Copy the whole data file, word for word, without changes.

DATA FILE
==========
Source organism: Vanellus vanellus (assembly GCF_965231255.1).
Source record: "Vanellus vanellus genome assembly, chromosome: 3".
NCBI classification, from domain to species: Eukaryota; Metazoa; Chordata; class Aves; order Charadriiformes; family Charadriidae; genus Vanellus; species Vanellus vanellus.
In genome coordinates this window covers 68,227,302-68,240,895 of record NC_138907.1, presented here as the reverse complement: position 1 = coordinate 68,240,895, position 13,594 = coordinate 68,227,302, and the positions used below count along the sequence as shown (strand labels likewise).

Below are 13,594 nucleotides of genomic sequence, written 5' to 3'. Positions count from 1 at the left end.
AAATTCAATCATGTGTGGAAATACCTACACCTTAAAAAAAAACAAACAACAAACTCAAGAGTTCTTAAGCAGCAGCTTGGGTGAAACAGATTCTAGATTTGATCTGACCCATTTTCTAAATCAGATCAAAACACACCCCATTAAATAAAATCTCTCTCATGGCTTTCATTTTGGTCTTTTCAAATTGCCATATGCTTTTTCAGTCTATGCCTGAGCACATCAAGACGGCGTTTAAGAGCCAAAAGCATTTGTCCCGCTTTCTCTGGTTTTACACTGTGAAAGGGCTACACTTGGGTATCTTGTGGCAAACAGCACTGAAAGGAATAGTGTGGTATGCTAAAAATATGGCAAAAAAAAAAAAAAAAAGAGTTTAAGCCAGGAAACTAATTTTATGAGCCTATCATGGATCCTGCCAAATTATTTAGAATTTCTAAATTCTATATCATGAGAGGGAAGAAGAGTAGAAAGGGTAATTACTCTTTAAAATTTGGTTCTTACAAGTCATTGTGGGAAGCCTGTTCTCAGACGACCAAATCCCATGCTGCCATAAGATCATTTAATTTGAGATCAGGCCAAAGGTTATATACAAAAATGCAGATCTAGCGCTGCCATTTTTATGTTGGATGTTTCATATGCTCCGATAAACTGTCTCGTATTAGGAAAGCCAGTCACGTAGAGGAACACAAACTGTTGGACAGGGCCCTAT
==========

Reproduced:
Source organism: Vanellus vanellus (assembly GCF_965231255.1).
Source record: "Vanellus vanellus genome assembly, chromosome: 3".
NCBI classification, from domain to species: Eukaryota; Metazoa; Chordata; class Aves; order Charadriiformes; family Charadriidae; genus Vanellus; species Vanellus vanellus.
In genome coordinates this window covers 68,227,302-68,240,895 of record NC_138907.1, presented here as the reverse complement: position 1 = coordinate 68,240,895, position 13,594 = coordinate 68,227,302, and the positions used below count along the sequence as shown (strand labels likewise).

Below are 13,594 nucleotides of genomic sequence, written 5' to 3'. Positions count from 1 at the left end.
AAATTCAATCATGTGTGGAAATACCTACACCTTAAAAAAAAACAAACAACAAACTCAAGAGTTCTTAAGCAGCAGCTTGGGTGAAACAGATTCTAGATTTGATCTGACCCATTTTCTAAATCAGATCAAAACACACCCCATTAAATAAAATCTCTCTCATGGCTTTCATTTTGGTCTTTTCAAATTGCCATATGCTTTTTCAGTCTATGCCTGAGCACATCAAGACGGCGTTTAAGAGCCAAAAGCATTTGTCCCGCTTTCTCTGGTTTTACACTGTGAAAGGGCTACACTTGGGTATCTTGTGGCAAACAGCACTGAAAGGAATAGTGTGGTATGCTAAAAATATGGCAAAAAAAAAAAAAAAAAGAGTTTAAGCCAGGAAACTAATTTTATGAGCCTATCATGGATCCTGCCAAATTATTTAGAATTTCTAAATTCTATATCATGAGAGGGAAGAAGAGTAGAAAGGGTAATTACTCTTTAAAATTTGGTTCTTACAAGTCATTGTGGGAAGCCTGTTCTCAGACGACCAAATCCCATGCTGCCATAAGATCATTTAATTTGAGATCAGGCCAAAGGTTATATACAAAAATGCAGATCTAGCGCTGCCATTTTTATGTTGGATGTTTCATATGCTCCGATAAACTGTCTCGTATTAGGAAAGCCAGTCACGTAGAGGAACACAAACTGTTGGACAGGGCCCTAT